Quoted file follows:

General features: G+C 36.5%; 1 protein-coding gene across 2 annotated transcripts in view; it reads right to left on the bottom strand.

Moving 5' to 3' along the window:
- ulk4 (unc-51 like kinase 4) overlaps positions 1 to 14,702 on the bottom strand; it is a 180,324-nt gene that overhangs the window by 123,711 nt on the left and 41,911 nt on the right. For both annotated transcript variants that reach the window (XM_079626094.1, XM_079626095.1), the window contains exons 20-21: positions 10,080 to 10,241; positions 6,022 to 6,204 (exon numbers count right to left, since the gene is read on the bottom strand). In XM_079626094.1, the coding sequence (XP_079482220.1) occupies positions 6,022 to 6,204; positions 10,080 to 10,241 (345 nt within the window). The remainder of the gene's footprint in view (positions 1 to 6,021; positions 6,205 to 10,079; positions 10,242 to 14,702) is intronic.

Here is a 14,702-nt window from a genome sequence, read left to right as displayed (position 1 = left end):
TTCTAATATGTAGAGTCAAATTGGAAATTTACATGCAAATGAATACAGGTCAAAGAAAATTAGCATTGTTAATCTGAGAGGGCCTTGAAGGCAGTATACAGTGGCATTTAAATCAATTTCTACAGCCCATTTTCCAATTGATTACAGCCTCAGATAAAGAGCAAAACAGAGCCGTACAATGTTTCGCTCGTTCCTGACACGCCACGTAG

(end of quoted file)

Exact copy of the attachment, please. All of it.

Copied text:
General features: G+C 36.5%; 1 protein-coding gene across 2 annotated transcripts in view; it reads right to left on the bottom strand.

Moving 5' to 3' along the window:
- ulk4 (unc-51 like kinase 4) overlaps positions 1 to 14,702 on the bottom strand; it is a 180,324-nt gene that overhangs the window by 123,711 nt on the left and 41,911 nt on the right. For both annotated transcript variants that reach the window (XM_079626094.1, XM_079626095.1), the window contains exons 20-21: positions 10,080 to 10,241; positions 6,022 to 6,204 (exon numbers count right to left, since the gene is read on the bottom strand). In XM_079626094.1, the coding sequence (XP_079482220.1) occupies positions 6,022 to 6,204; positions 10,080 to 10,241 (345 nt within the window). The remainder of the gene's footprint in view (positions 1 to 6,021; positions 6,205 to 10,079; positions 10,242 to 14,702) is intronic.

Here is a 14,702-nt window from a genome sequence, read left to right as displayed (position 1 = left end):
TTCTAATATGTAGAGTCAAATTGGAAATTTACATGCAAATGAATACAGGTCAAAGAAAATTAGCATTGTTAATCTGAGAGGGCCTTGAAGGCAGTATACAGTGGCATTTAAATCAATTTCTACAGCCCATTTTCCAATTGATTACAGCCTCAGATAAAGAGCAAAACAGAGCCGTACAATGTTTCGCTCGTTCCTGACACGCCACGTAG